Floods, Coping, and Hope

My heart is heavy as I’ve been watching the news coverage in Baton Rouge—the flooding, the destruction, the loss. In many ways, these events remind me of Katrina (11 years ago today), and less so of Gustav, the two storms that bookended my time in Baton Rouge. My FaceBook feed has blown up with images of the damage, but also with stories of hope, of people working together to help one another, of friends banding together to salvage what they can of what remains and make another start.

It is reflective of the way my year has proceeded, too, with hope mingled with painful tragedies. Sometime I think that I have fueled my entire year on anger, using it to propel me forward each day, but that’s no way to live. I see my precious munchkins growing so fast, and I don’t want them to only remember that Mommy coped by yelling, but rather that she channeled her worries and her fears into creative outlets whenever and however she could.

So I try again another day, trying to get through it a little happier and a little more hopeful, even though there remain grim realities that I can’t escape the passage of time, that loved ones will pass, and that we will have to find a way to go on.

I’ve been hard at work at a number of small projects, including a trilogy of short stories that are half-done, the start of a mailing list, and the development of the Teacup Publishing site.

If you’d like to join my mailing list and possibly opt in to be a beta reader, you can do so here.

Meanwhile, I’ve been learning to draw, listening to writing and publishing podcasts, and expanding my horizons to different types of markets, including children’s books. There have been supportive author FaceBook groups and blogs, where I’ve made new friends and honed my craft. It’s one of these new friends that is promoting her new book. And she has a character named Preeti in her other book, so both are now on my e-reader bookshelf awaiting my finishing the (amazing) series I can’t yet put down. While I haven’t read her work, it’s a mere matter of time. Another new author friend just got picked up by a publisher, and I’m going to work through his books next in hopes of leaving some good reviews to spread the word. Stay tuned to hear more about them.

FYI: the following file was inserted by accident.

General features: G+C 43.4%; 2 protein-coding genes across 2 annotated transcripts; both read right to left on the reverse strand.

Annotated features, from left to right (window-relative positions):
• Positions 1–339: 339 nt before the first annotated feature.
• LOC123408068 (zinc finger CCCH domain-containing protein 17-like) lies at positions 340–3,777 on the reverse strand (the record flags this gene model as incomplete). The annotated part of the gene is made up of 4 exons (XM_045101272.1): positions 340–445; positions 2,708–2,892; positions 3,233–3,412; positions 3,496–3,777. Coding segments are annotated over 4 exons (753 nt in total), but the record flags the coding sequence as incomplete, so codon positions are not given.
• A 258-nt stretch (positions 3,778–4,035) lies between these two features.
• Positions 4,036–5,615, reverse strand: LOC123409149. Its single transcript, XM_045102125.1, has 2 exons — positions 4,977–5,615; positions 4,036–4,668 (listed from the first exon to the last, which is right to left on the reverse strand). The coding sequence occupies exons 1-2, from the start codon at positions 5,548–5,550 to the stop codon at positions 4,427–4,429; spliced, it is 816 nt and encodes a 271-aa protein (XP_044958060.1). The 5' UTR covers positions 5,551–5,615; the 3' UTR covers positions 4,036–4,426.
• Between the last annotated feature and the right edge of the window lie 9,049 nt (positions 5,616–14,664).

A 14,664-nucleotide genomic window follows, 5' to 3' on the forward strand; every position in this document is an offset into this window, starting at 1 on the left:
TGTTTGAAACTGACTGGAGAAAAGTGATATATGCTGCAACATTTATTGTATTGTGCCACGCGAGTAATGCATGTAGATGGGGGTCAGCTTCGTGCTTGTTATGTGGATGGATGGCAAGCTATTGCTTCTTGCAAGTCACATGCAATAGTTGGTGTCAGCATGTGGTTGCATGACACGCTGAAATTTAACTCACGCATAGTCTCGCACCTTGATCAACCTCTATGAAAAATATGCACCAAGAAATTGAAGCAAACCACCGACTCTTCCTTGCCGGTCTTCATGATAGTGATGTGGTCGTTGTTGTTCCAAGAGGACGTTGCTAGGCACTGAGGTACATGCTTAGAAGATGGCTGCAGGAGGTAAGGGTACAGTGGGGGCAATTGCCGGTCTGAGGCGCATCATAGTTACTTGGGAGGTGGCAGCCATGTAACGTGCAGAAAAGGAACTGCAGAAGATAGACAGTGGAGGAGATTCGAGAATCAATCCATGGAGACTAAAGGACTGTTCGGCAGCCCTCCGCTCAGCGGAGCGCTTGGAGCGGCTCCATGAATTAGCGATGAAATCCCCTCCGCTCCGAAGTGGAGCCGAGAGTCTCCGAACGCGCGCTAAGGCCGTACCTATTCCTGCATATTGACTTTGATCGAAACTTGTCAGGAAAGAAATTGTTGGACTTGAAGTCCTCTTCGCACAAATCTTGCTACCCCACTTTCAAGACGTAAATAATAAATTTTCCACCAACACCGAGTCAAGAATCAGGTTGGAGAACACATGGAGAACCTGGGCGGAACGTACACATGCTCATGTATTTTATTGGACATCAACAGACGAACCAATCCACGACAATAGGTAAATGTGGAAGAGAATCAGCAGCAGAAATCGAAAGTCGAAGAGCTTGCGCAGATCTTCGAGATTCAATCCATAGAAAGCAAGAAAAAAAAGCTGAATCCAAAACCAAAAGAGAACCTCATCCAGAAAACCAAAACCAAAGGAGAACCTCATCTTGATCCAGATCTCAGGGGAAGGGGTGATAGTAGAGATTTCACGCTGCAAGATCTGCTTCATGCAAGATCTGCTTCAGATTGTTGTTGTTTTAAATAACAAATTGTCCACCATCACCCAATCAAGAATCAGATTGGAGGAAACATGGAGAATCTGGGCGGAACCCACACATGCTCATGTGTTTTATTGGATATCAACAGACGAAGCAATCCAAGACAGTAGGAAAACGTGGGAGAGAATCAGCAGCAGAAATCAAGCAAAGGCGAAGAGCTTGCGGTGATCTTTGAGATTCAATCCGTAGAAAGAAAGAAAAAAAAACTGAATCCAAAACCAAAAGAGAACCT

Salutations for Women: Miss, Ms., or Mrs.?

In the spirit of Word Wednesday, let’s look at the correct way to address women in professional correspondence. The following is a message I sent to my alma mater in response to a card I received for my annual donation:

Dear [redacted]:

It was a pleasure to receive the goody bag from UT for my donation, but I was a little troubled to be addressed as “Mrs.” Sharma. Considering that my professional relationship with UT predates my marriage and that my employment–not my husband’s–provides me the resources to make an annual donation to my alma mater, I found this reference to my marital status unwelcome and unnecessary.

While I speak for myself alone and not for any other women Longhorn donors, it is a sad fact of our society that as a woman working in a STEM career in a male-dominated environment, I have had to work to overcome a perceived lack of industry knowledge and other gender stereotypes in order to be taken seriously and to earn the respect due to a subject matter expert by my colleagues both past and present. This work is mine alone, and being addressed as nothing more than my husband’s wife by the same university that provided the education that has enabled these successes truly saddens me.

In future correspondence, I strongly urge you to use the general salutation “Ms.” to avoid misunderstandings, especially in correspondence of a professional nature. “Ms.” places women on equal footing as men, who are universally recognized as “Mr.” regardless of their marital status.

With sincere regards,

Hook’em Horns!

Preeti Sharma

Now, it may seem that I’m being excessively hard on someone who, after all, was sending me a thank you note. But when I read the note, I was genuinely upset!

I intensely disagree with any use of “Mrs.” outside of social correspondence, like wedding invitations addressed to my husband and me. How is it any of the university’s business whether I’m married or not when I’m conducting a financial transaction with them? I did not have to get my husband to write the check, as I might have had to in bygone eras, nor did I need his permission to spend the money as I saw fit beyond the joint and equal discussions we have about our budget.

Use of “Ms.” is always appropriate. It was in fact devised to eliminate the confusion of addressing women of unknown marital status. So let’s use it.

Have you ever been addressed incorrectly in correspondence? How do you respond?